Hidden communities costing councils cash

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UNRECORDED communities of caravan park residents are preventing local authorities from accessing millions in funding grants and adding to the demands on their services, a report claims.

The Caravan Communities of the Lincolnshire Coast report estimates that 4,600 people are not included in the district’s official population statistics despite spending more than six months a year living there in caravans.

Without officially classifying these people as East Lindsey residents, local authorities are missing out on an estimated £4.6million in central government grants and incurring further losses in council tax.

East Lindsey District Council commissioned researchers at Sheffield Hallam University to conduct the report to gain a fuller understanding of this hidden community.

Deputy chief executive Stuart Davy said: “By ensuring we know the number of people in East Lindsey staying in caravans for the majority of the year who are registered locally with a GP and on the Electoral Role, we can secure increased funding from the government to support local services as our population will be recognised as being higher. This will enable us to continue to deliver important services for everyone at a time when finances are squeezed.”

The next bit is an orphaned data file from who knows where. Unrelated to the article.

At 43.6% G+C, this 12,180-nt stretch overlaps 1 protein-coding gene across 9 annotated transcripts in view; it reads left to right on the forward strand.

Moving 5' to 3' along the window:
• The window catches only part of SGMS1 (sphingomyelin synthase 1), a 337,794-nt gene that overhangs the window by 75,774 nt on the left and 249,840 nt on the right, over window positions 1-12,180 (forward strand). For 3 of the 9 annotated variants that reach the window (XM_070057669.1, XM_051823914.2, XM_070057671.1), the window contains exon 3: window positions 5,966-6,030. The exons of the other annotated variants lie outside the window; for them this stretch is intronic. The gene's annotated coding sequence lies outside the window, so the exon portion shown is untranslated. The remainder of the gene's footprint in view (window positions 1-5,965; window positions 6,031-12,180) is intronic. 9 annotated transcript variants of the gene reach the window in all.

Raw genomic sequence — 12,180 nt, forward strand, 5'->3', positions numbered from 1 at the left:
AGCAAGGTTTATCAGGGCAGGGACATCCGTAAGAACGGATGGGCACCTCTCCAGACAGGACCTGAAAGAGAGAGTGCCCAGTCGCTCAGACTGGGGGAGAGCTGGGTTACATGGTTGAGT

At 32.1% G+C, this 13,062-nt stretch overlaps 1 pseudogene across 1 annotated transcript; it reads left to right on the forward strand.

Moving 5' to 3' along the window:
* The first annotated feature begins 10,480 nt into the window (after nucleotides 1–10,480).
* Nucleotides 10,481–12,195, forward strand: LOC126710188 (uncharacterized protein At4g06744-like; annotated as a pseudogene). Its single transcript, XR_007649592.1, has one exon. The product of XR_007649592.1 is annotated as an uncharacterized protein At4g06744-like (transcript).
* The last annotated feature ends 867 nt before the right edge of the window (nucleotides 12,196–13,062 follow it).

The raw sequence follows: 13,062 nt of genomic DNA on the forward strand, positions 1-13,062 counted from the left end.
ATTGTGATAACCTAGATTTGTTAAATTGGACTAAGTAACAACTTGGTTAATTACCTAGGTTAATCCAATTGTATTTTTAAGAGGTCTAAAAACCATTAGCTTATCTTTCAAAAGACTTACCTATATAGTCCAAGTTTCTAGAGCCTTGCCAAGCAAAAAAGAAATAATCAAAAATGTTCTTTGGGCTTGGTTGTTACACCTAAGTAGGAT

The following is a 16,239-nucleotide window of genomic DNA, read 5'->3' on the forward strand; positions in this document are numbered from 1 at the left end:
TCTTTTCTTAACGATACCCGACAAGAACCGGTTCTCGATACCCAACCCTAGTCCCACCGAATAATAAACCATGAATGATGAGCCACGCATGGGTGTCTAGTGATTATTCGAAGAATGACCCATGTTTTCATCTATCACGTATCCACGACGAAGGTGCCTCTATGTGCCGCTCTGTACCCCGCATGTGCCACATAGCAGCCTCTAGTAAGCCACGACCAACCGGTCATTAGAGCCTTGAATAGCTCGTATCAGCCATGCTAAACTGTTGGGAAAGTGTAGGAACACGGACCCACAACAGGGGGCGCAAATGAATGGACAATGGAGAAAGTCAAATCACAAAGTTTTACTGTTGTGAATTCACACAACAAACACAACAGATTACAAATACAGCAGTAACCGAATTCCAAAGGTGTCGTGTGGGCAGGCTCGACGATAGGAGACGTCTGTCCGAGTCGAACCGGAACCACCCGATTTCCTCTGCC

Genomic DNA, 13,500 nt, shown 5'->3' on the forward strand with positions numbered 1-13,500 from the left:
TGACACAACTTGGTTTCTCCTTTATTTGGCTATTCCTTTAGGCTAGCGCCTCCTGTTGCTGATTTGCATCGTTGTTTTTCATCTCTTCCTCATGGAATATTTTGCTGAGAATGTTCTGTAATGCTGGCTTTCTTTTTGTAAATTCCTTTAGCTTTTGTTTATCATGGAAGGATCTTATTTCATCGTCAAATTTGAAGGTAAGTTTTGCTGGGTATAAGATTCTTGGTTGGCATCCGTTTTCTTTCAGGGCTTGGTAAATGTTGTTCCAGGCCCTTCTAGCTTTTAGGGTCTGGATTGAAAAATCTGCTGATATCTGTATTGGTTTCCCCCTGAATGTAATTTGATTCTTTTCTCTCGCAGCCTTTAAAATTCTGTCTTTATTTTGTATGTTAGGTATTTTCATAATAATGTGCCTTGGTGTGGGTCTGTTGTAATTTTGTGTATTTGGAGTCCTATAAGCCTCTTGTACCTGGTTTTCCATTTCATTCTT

Unlike many other areas in the UK, East Lindsey is subject to licensing regulations preventing people from living in caravans all-year-round.

To adhere to these regulations, many caravan residents own or rent another property where they live out of season.

Therefore, although thousands of people consider a caravan in East Lindsey to be their primary residence, they are officially registered as living at another home and any council tax they pay goes to the local authority in which that home is located and not East Lindsey.

One option raised in the report to counteract that problem was to allow all-year-round residency at a greater number of caravan sites in East Lindsey.

These changes would enable local authorities to access more funding based on population driven formulas and additional council tax from officially registered all-year-round residents.

The caravan residents could also benefit by avoiding the inconvenience of a twice yearly change of home.

However, as stated in the report, all-year-round residency would also be dependent on the units being fit for continual habitation and acceptable flood alert and evacuation procedures being in place. Many caravan residents surveyed in the report, were unaware of such risks or procedures.